The effects of auricular electroacupuncture on obesity in female patients--a prospective randomized placebo-controlled pilot study

Complement Ther Med. 2014 Feb;22(1):21-5. doi: 10.1016/j.ctim.2013.10.002. Epub 2013 Oct 31.


Background: Obesity is a chronic condition related to serious morbidity and mortality of increasing incidence and prevalence. Several studies show a significantly higher weight loss with acupuncture treatment. This is the first prospective, randomized, double-blinded study, testing the effects of auricular electroacupuncture on weight loss in obese female patients.

Methods: 56 female obese patients (age>18, Body Mass Index, BMI>25) were randomized to receive either auricular acupuncture with electrical stimulation with a P-Stim® device (verum group, n=28) or placebo treatment with a P-Stim® dummy (n=28) for four days. Three auricular acupuncture points were chosen (hunger 18, stomach 87 and colon 91). The treatment was performed once a week for a period of six weeks. A follow-up visit was performed after 4 weeks. At each visit body weight, BMI (Body Mass Index) and body fat were measured.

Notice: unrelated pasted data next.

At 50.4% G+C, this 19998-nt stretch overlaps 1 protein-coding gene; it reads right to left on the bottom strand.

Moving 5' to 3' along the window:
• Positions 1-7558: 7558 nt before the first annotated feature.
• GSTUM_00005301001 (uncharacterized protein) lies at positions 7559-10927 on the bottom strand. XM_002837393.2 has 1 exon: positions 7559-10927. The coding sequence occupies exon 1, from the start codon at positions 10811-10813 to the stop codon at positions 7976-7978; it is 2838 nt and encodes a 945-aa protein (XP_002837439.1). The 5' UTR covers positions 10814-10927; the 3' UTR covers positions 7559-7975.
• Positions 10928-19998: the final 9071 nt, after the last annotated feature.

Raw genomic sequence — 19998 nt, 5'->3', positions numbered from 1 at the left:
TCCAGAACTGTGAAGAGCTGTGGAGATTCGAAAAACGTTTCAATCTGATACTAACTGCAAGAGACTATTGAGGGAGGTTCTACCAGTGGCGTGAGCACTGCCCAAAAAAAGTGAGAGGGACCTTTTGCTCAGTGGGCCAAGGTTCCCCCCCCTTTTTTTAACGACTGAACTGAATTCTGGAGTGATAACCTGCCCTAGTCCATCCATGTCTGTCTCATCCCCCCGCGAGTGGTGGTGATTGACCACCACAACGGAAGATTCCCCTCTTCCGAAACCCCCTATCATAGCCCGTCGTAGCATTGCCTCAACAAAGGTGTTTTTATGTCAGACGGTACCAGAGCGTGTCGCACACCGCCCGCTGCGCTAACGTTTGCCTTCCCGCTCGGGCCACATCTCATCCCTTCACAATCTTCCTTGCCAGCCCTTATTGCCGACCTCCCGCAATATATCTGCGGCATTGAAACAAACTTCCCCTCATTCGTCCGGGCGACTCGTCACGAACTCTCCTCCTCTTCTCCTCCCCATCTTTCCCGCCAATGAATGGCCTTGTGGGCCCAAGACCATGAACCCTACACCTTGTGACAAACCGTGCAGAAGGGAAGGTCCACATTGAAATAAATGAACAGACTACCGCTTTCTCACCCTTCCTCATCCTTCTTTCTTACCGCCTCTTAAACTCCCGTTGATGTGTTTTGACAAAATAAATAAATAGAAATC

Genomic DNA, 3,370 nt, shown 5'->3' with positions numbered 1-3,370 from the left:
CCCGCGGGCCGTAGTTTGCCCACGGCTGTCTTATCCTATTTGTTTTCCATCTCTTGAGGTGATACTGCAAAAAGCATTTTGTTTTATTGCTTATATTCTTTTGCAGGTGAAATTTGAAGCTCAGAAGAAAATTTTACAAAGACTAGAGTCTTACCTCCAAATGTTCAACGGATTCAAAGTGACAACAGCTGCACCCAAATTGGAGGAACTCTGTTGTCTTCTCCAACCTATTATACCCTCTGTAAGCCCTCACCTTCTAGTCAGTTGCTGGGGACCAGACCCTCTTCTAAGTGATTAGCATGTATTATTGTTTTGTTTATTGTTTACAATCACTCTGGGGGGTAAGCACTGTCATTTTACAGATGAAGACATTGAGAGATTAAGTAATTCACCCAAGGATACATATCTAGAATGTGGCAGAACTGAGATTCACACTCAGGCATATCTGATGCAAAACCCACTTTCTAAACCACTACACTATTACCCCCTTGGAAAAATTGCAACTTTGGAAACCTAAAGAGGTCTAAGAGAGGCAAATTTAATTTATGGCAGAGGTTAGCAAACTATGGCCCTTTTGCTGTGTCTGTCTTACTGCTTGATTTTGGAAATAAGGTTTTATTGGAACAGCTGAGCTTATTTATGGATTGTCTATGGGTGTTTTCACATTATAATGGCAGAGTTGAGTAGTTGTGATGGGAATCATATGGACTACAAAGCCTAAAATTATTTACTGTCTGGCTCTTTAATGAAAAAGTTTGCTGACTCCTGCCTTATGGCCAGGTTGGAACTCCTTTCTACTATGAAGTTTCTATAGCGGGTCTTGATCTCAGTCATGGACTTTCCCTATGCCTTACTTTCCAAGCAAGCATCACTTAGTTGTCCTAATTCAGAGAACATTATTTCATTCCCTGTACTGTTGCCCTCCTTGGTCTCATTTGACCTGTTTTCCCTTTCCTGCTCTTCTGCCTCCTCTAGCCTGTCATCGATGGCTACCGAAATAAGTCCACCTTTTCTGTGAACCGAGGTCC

Results: Relative reduction of body weight was significantly greater in the verum group (-3.73%; CI=-4.70 to -2.76) than in the placebo group (-0.70%; CI=-1.57 to +0.16; p<0.001) In addition we also observed a significant reduction of BMI (p<0.001) in the verum group (-3.62%; CI=-4.39 to -2.84) compared to placebo (-0.82%; CI=-1.55 to -0.10; p<0.001). No patient reported side effects related to acupuncture.

Conclusion: In conclusion electrical auricular acupuncture could be a safe, additive, non-pharmacological treatment in obese patients.

Keywords: Auricular acupuncture; Electroacupuncture; Obesity.

Publication types

  • Randomized Controlled Trial

MeSH terms

  • Acupuncture, Ear* / adverse effects
  • Acupuncture, Ear* / methods
  • Adipose Tissue / physiology
  • Body Weight / physiology*
  • Female
  • Humans
  • Middle Aged
  • Obesity / epidemiology
  • Obesity / therapy*
  • Prospective Studies